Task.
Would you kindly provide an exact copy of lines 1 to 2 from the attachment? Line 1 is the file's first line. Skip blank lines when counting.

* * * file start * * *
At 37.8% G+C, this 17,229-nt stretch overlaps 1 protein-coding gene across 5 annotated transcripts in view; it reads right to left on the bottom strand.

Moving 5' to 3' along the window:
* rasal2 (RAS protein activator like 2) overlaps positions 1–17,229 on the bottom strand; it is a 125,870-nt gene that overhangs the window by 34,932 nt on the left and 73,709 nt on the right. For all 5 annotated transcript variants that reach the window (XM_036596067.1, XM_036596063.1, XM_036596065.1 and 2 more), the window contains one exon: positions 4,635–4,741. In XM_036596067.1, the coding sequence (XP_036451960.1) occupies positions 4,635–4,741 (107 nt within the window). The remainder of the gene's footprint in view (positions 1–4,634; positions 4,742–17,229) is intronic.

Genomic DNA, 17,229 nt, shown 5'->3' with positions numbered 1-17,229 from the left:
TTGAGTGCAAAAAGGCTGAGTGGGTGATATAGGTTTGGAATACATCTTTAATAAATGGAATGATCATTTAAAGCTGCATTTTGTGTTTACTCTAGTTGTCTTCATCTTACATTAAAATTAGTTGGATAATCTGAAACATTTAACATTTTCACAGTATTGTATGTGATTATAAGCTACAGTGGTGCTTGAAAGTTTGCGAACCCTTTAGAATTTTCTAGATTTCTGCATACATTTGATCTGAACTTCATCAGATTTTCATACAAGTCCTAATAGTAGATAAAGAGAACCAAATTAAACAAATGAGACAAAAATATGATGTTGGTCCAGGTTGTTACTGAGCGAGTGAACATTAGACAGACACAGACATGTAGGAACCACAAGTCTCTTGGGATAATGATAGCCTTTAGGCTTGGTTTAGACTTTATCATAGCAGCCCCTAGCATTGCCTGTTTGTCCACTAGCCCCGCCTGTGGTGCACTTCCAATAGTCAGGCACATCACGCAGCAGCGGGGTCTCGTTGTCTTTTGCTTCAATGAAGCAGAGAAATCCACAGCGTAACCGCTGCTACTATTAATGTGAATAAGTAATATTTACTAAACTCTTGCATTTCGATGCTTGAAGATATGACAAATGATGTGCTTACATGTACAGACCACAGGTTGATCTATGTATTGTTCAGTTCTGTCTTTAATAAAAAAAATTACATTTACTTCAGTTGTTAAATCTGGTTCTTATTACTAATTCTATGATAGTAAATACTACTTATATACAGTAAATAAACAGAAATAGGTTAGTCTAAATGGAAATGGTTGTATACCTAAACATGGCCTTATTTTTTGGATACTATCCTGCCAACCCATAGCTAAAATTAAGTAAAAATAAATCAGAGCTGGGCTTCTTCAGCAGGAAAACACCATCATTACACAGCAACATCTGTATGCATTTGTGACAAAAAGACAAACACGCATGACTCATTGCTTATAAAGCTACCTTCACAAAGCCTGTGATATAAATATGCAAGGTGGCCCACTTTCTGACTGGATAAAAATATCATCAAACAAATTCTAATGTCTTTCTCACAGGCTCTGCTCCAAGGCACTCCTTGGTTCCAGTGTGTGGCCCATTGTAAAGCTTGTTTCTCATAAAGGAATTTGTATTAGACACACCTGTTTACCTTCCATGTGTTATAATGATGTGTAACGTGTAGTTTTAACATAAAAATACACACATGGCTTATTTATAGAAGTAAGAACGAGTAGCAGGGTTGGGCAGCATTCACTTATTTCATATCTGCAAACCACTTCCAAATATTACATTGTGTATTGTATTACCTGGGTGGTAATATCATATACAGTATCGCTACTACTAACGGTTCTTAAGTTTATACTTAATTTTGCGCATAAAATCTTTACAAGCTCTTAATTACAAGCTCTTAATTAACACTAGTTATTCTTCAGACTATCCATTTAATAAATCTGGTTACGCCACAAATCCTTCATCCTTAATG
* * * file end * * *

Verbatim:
At 37.8% G+C, this 17,229-nt stretch overlaps 1 protein-coding gene across 5 annotated transcripts in view; it reads right to left on the bottom strand.

Moving 5' to 3' along the window: